This post was most recently updated on October 24th, 2017
Longleat House is a place of firsts. In 1547, it was the first house in England to be built in the Classical Rennaisance style.
In 1947, it was the first privately-owned stately home opened to the public.
In 1966, it opened the first drive-through safari park outside Africa and in 1975, it became home to the longest hedge maze in the world.
Here then is our guide to this most singular of stately homes.
The story of Longleat begins in the 16th century – long before the safari, the hedge maze and the 7th Marquis with his seventy ‘wifelets’ (we’ll get to that) – with the son of a farmer named John Thynne. Thynne rose rapidly through the social ranks during the reign of Henry VIII to become a trusted steward of Edward Seymour, Lord Protector of England and the Duke of Somerset.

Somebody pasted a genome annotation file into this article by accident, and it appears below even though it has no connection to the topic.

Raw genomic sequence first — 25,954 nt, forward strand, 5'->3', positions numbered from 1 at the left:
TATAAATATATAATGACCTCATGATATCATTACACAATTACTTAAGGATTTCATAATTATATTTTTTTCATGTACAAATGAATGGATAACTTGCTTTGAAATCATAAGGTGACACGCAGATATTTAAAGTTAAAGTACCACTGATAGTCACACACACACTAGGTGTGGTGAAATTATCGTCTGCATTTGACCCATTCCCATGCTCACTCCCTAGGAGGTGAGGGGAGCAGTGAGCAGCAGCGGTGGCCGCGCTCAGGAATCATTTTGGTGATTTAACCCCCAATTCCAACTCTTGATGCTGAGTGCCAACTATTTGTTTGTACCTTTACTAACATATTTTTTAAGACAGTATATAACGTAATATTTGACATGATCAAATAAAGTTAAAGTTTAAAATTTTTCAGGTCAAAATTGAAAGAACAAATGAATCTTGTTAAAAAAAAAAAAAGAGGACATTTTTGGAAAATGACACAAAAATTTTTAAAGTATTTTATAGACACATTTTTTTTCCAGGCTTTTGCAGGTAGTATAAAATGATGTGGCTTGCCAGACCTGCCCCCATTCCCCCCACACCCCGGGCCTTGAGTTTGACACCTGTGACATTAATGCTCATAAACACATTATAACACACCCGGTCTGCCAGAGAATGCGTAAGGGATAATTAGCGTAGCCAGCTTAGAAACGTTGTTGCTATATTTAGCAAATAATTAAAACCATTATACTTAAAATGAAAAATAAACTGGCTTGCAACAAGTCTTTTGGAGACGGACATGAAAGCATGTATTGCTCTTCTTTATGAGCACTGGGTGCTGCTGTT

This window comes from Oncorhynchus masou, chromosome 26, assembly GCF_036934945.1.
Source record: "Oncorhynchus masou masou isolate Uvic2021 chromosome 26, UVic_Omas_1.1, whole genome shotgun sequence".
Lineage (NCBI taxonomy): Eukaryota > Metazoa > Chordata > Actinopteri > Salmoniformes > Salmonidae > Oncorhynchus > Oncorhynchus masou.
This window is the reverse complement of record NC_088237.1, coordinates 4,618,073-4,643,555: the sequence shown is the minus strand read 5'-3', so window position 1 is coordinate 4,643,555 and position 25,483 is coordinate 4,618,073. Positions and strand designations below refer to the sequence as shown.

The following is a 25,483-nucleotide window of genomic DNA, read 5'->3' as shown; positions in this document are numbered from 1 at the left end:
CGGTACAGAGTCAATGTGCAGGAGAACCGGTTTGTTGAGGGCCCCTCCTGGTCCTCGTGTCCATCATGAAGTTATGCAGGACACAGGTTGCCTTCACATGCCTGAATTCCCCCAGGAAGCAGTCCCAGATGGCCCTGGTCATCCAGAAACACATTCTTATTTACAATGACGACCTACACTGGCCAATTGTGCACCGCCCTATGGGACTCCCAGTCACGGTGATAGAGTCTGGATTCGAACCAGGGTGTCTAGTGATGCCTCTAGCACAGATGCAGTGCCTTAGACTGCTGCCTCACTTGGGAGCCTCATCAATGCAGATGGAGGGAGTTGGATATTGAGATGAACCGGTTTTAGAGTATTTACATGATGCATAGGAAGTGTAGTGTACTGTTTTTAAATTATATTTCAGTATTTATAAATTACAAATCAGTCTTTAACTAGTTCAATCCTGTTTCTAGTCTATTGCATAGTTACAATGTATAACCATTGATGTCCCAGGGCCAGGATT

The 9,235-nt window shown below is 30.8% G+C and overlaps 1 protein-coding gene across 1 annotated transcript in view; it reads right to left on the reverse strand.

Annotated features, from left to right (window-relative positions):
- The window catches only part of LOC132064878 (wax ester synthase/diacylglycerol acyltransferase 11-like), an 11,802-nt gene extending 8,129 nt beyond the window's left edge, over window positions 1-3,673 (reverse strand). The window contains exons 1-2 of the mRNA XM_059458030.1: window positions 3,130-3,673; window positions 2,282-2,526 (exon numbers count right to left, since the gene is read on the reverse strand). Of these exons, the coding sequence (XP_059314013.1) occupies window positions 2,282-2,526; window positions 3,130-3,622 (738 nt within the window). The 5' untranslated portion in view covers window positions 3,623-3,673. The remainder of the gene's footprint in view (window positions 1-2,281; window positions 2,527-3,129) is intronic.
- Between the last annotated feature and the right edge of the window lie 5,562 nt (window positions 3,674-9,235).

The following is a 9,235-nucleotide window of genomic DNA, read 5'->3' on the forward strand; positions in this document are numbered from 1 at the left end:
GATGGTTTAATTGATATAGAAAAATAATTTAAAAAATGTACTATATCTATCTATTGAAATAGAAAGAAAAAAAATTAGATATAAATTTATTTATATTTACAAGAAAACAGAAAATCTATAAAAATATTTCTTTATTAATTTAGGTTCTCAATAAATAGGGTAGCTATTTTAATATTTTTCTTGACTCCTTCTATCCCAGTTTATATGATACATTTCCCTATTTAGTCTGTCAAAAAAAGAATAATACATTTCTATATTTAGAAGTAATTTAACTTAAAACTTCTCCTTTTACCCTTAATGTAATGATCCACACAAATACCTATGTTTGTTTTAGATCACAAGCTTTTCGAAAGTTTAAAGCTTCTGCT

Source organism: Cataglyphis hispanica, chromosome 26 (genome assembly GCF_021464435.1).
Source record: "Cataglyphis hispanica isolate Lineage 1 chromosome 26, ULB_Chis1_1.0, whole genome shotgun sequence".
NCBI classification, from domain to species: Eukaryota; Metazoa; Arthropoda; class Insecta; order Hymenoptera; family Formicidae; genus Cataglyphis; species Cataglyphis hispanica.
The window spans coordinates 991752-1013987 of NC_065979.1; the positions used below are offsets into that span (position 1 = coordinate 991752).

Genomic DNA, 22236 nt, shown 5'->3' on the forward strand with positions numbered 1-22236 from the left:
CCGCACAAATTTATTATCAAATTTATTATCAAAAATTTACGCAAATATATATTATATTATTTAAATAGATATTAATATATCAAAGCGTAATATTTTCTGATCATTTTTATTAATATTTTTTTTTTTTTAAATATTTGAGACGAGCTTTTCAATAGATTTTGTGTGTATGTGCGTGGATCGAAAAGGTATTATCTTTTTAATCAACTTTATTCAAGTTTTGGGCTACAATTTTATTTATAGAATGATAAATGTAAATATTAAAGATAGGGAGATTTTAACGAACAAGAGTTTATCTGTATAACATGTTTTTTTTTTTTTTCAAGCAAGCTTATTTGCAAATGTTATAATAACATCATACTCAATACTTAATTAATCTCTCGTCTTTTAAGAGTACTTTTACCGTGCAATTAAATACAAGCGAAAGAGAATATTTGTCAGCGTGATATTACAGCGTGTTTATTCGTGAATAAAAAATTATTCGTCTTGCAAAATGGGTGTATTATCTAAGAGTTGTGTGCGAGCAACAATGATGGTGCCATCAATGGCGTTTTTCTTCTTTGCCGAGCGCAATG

Somerset rewarded Thynne with a knighthood for his service and loyalty on the battlefield of Pinkie in 1547.
The design of Longleat is Thynne’s very own. Perhaps it was the freedom of designing a house without the advice of an architect that allowed Thynne to create an English country house like no other. Longleat was created in the Italianate or Classical Renaissance style and was ground-breaking in its time.
Instead of creating a central courtyard with rooms looking inward, Thynne designed a giant cube of a house with all the major rooms facing outward to give views of the surrounding park.